Tiny-home owners listing on Landshare usually post photos of themselves, and May manually approves each listing before it is posted. “I like to give landowners a bit more confidence [that lessees have been vetted] as much as is possible.”
May says there are responsibilities that come with leasing land – for both the landowner and the person leasing. The arrangement is not covered by the Tenancy Act, and she recommends both parties ensure there is a land lease agreement in place (the website has a guide).
This can give the owner to right to terminate the lease within a fixed period if there is a problem with a local council – and May is working with the Auckland Council to draft a new email template for landowners approaching their local council.
May also suggests landowners talk to neighbours about their plans to lease part of their land. “It’s a courtesy, and it’s important to get them on board first. We talk to people about the importance of boundary setbacks.”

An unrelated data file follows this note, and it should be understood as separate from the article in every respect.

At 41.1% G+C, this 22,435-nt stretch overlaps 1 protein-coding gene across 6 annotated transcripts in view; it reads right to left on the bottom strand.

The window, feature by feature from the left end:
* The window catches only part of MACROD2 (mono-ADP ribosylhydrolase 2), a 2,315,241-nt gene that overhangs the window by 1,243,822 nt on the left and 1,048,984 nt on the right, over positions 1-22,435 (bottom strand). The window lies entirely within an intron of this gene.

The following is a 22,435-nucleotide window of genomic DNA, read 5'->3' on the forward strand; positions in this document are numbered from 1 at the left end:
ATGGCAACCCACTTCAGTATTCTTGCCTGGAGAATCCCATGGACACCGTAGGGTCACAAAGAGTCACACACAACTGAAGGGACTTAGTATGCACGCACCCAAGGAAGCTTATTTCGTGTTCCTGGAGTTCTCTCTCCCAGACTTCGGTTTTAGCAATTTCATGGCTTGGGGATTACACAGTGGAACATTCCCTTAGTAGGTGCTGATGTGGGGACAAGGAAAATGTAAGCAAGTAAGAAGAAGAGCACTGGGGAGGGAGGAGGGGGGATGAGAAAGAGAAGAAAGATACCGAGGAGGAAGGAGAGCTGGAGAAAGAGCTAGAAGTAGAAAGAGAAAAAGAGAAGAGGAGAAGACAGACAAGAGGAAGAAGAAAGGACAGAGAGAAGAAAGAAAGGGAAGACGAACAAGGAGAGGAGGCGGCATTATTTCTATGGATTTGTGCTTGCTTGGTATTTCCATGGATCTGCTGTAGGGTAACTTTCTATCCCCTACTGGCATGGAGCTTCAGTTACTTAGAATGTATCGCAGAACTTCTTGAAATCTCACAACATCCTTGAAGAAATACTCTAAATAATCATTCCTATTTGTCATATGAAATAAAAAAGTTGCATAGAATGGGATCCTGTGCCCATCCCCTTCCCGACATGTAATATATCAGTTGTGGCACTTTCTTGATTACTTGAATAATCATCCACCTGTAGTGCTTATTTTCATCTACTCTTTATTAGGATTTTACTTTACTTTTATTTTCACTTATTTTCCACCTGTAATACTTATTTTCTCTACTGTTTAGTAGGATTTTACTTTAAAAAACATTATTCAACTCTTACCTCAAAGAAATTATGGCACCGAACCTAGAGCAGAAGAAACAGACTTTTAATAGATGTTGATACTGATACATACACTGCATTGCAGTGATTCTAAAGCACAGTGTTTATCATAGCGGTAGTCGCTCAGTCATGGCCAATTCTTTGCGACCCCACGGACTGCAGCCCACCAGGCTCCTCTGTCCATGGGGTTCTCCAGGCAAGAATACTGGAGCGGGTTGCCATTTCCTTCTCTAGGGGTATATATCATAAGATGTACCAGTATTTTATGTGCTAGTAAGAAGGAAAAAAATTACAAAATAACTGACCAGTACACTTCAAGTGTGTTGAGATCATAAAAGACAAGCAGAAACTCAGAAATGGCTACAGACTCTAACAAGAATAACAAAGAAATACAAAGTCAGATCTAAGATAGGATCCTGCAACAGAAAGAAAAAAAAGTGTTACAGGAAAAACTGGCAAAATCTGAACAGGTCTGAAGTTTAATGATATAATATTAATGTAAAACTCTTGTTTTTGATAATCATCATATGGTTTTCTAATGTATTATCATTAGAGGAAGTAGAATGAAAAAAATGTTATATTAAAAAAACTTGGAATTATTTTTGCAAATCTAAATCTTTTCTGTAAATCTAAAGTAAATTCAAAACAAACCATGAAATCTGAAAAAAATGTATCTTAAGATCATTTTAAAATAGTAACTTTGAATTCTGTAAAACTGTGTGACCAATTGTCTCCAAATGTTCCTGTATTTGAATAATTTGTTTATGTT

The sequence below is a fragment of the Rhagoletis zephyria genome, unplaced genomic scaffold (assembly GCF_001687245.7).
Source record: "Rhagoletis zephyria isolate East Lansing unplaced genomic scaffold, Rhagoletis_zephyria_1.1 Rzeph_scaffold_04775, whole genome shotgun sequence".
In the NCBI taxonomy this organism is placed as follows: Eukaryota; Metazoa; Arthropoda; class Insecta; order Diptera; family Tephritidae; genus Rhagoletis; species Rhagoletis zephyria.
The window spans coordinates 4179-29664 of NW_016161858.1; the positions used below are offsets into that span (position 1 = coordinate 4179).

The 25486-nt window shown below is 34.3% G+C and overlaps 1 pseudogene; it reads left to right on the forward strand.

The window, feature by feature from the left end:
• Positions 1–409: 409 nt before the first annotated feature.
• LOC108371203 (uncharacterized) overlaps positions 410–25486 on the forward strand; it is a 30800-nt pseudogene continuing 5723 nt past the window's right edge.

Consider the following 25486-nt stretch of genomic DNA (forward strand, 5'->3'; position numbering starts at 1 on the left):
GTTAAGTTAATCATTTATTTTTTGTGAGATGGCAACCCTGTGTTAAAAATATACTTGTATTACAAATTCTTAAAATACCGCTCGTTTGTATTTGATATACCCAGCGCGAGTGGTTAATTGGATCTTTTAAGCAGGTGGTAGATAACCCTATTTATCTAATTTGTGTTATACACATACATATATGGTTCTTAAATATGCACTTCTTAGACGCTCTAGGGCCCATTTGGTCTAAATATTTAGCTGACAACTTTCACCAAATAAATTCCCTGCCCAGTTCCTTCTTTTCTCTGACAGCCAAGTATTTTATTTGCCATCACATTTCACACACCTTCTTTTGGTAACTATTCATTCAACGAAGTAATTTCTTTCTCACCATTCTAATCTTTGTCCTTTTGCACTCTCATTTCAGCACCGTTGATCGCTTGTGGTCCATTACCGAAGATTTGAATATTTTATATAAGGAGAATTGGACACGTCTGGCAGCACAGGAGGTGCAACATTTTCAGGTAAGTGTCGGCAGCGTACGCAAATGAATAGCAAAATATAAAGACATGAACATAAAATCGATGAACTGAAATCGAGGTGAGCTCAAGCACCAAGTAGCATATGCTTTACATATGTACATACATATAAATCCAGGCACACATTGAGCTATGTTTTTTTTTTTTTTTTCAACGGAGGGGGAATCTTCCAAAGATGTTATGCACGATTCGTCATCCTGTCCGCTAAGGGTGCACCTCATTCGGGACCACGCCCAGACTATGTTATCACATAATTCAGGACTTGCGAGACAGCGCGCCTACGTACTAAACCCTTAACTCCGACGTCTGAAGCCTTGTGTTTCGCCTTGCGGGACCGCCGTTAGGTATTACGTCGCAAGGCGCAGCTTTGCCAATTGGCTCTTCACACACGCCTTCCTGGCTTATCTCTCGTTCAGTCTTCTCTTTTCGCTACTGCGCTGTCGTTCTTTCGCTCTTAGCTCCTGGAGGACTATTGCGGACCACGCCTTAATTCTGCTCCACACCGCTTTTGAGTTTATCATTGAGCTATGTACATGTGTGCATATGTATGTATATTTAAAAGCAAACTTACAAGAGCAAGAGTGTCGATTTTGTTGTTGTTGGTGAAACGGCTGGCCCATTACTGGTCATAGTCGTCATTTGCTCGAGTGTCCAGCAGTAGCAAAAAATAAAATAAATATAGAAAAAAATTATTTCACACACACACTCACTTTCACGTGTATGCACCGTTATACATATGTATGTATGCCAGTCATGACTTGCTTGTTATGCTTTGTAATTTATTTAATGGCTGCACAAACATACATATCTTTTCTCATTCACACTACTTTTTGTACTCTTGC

Other considerations that need to be discussed between the two parties include whether power and water supplies are included, and how greywater and human waste will be disposed.
May says most tiny houses have a composting toilet and recycle wastewater for gardens. The website provides guidelines about this.
Steven and Poschl’s tiny house, like others on their site, has a greywater treatment system – the water is used for irrigation. They have an odourless dehydrating toilet, with the waste eventually going into a compost bin. After a year, the clean soil can be spread around fruit trees and ornamental gardens.
Owners living in mobile vehicles will usually dispose of their waste in a dumping station.
May says most tiny-house owners are fully versed about waste disposal, and it’s a little worrying if they appear not to have this sorted.